Worming up for losses

Pink bollworm infestation threatens yield, yet again

Credit : Punjab Agriculture Department

It is early August. Every year around this period, cotton growing farmers in the Marathwada region are counting number of young bolls grown on the plant and are estimating the possible yield. This year however, they are counting the number of worms present inside the boll.

There has been yet another malicious attack on the cotton plant in the Vidarbha and Marathwada region of  Maharashtra, causing concern among farmers of the region. Nizampur is a village in the Arvi Tehsil of the Wardha district. On July 27, cotton farmer Suresh Bhanage from this village, observed his crop and found pink worms attacking the cotton plants. He reported the existence of the pest to the agriculture department. The expert team visiting the farm found that the pink bollworm has resurfaced again.


bollworm 1

A farmer shows the bollworm infested cotton boll in the Marathwada region. Photo- Angad Taur

Narayan Jagtap, is a cotton farmer from the Pandepokhari village in Jalna district. He had put in an effort to raise the four acre cotton field early this year by sowing seeds of BT-II technology on 15 May, in the irrigated land fed by the local well.

“I had put all my effort to sow this season. The germination was good. I have used organic and chemical fertilisers in balance, like every year. Now the plant looks green, fleshy and full with bolls, but the pink warm has affected it adversely.” says Jagtap helplessly showing the uprooted, green, well grown plants in his hand.

Jagtap has terminated his entire 4 acre hard grown cotton crop field fearing more possible loss in the future.

Looking at the black soiled empty field he narrates, “After seeing the pink worm attack, I tried some pesticide but there was no use. I don’t want to again risk thousands of rupees and hard work for an uncertain yield. It was a tough decision to destroy the four acre cotton which could earn me a livelihood this year. But I had no option.”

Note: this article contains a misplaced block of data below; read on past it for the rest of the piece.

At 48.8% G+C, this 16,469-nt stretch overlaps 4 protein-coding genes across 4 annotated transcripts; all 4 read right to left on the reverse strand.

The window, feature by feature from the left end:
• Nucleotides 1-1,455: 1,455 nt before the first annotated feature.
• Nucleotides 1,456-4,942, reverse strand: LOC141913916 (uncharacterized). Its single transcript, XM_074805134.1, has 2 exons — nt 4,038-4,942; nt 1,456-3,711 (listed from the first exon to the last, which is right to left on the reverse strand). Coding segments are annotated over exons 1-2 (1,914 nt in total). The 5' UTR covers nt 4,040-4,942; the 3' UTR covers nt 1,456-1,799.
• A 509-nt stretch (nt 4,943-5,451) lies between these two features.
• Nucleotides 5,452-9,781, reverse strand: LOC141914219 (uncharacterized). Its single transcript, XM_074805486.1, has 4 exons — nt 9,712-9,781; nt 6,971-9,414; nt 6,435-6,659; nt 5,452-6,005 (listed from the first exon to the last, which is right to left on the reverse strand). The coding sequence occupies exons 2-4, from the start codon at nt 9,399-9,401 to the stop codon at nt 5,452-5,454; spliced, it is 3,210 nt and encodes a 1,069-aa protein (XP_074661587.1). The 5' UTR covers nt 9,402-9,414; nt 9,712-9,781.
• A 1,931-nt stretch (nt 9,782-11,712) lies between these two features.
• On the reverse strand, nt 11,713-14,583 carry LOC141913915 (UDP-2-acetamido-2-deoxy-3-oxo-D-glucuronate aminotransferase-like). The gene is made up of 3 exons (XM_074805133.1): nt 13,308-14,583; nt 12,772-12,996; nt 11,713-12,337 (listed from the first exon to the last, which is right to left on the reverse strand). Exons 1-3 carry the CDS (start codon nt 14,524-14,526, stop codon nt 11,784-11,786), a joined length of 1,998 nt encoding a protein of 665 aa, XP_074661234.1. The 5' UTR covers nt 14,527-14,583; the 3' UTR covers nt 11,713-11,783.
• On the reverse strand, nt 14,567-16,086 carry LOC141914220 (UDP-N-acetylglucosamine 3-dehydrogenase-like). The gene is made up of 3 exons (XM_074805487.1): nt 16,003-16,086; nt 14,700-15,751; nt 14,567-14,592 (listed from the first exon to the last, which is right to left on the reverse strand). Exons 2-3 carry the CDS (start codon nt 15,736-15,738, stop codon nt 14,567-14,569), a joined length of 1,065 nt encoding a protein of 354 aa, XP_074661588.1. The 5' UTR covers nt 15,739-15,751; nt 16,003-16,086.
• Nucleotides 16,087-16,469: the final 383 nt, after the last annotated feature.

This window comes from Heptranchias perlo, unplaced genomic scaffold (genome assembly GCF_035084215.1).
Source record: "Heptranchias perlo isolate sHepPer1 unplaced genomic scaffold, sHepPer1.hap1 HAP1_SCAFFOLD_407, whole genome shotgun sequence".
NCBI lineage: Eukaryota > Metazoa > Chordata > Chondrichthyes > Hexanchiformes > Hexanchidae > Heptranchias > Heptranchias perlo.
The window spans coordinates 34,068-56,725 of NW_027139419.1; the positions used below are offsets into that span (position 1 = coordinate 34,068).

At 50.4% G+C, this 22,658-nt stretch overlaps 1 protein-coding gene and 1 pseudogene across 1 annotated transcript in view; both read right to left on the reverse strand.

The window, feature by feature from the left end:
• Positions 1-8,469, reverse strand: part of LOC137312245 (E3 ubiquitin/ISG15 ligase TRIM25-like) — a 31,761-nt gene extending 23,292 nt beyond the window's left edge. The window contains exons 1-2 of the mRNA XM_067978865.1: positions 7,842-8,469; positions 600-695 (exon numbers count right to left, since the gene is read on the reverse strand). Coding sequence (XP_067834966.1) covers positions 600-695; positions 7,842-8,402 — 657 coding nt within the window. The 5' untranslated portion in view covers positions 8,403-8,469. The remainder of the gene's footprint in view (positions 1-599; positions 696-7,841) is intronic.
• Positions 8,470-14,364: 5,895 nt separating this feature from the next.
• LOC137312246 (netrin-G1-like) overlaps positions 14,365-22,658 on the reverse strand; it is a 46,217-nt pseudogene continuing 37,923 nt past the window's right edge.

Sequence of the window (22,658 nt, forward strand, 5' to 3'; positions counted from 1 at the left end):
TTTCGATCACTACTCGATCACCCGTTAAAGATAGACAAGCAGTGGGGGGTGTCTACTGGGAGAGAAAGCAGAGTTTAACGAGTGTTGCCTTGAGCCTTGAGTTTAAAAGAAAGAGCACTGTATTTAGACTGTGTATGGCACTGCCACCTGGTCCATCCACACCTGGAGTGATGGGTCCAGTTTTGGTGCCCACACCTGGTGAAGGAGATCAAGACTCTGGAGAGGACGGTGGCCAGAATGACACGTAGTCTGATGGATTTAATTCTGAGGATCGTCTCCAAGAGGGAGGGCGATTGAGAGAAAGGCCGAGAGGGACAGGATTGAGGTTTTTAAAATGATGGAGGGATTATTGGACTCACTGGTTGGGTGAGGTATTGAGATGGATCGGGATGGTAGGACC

Jagtap had gone to ask the concerned agriculture officials for assistance, but they turned out to offer mere advice and sympathy.

Similar instances of the pink bollworm attacks have been reported in Nanded, Hingoli and Parbhani, Akola districts and several parts of the Vidarbha region which is the major cotton growing belt in Maharashtra.

Aaba Sagde, a farmer from the Ganeshpur village close to Selu Tehsil in Parbhani, shares his concern saying, “There is a complete lack of assistance and assurance from the officials on controlling this pest. There is no any communication about any advanced methods to check its spread,” and adding, “There is chaos. Some are terminating the crop field while others are applying any random pesticides referred by the agro shop vendor to control and moderate the attack. I am confused what to do.”

The cotton farmers have been facing the Mealybug, White Flies, Mirids, Thrips and other pests harming the cash crop. But the pink bollworm is an unstoppable onslaught and they don’t know how to control it.


Bollworm 2Farmer show their bollworm infested cotton crop in the Marathwada region. Photo- Angad Taur


BT (Bacillus Thuringiensis) cotton is the only genetically modified (GM) crop allowed for the commercial cultivation in the country currently apart from the undertrial Mustard. The authenticity of the BT seed has now become a critical issue amidst the attack of the pink worm, and so is its price.

For the 2018 Kharip season, the maximum retail price of BT cotton seed has been fixed at Rs 740 per packet.  Before this regulation, each packet of around 450 grams, would cost more than Rs 800 until last year.

The trait value (royalty fee) paid by a domestic seed producing companies to technology developer Monsanto Mahyco Biotech India limited has been reduced to Rs 39 per packet from Rs 49 per packet.

Dnyaneshwar Solanke owns a shop selling agriculture products and supplementary goods at Ashti in Partur tehsil of Jalna district. When asked about the possible cause of the eruption of infestation, he says, “What we know is just the battle between companies for the patent of the bollgard technology. The government regulation in deciding the MRP of cotton seed packet has brought some relief to farmers but what about the quality of the bollgard protection.”

Dnyaneshwar, a trader by profession is also the farmer owning five acre land in Karhala village, where he has not grown cotton this year, fearing the pest attack. He shares an experience about farmers usually visiting his shop, “ It’s a trend that our farmers need to buy the BT cotton seed every year, believing blindly on an aggressive advertisement campaign by seed producing companies and shopkeepers like us. What we know is nothing different than farmers. At my level, being ethical in the business, I have refrained myself from not selling a single packet of BT cotton to farmers considering this outburst of the pest. But what about others. Neither shopkeepers take the responsibility, nor the companies.”